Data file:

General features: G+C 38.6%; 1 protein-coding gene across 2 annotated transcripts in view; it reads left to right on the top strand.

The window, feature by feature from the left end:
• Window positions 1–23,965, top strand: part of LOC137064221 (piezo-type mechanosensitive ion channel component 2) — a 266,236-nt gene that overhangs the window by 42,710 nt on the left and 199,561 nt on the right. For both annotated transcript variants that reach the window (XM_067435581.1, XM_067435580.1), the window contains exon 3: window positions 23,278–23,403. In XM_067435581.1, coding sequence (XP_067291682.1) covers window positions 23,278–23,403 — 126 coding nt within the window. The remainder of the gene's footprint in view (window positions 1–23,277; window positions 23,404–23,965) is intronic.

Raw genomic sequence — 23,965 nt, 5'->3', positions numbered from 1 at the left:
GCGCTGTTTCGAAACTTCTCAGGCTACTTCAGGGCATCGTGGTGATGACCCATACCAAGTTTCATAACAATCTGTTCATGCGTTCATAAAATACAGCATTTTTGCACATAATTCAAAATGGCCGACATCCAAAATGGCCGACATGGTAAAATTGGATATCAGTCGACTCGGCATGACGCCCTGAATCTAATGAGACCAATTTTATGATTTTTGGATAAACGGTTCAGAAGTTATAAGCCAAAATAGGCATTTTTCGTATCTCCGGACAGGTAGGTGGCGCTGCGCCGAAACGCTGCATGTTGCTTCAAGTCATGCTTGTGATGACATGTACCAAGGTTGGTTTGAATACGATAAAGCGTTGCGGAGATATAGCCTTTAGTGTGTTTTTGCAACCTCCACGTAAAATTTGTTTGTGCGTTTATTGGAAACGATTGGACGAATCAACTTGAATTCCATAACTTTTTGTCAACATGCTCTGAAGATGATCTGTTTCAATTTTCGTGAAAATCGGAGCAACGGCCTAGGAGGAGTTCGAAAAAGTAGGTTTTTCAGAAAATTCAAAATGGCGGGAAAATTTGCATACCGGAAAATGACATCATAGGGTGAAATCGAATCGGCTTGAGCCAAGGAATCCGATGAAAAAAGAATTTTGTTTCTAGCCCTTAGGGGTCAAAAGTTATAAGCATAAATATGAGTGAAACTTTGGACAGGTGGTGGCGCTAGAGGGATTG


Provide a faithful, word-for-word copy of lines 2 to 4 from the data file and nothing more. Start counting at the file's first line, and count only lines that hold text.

The window, feature by feature from the left end:
• Window positions 1–23,965, top strand: part of LOC137064221 (piezo-type mechanosensitive ion channel component 2) — a 266,236-nt gene that overhangs the window by 42,710 nt on the left and 199,561 nt on the right. For both annotated transcript variants that reach the window (XM_067435581.1, XM_067435580.1), the window contains exon 3: window positions 23,278–23,403. In XM_067435581.1, coding sequence (XP_067291682.1) covers window positions 23,278–23,403 — 126 coding nt within the window. The remainder of the gene's footprint in view (window positions 1–23,277; window positions 23,404–23,965) is intronic.

Raw genomic sequence — 23,965 nt, 5'->3', positions numbered from 1 at the left: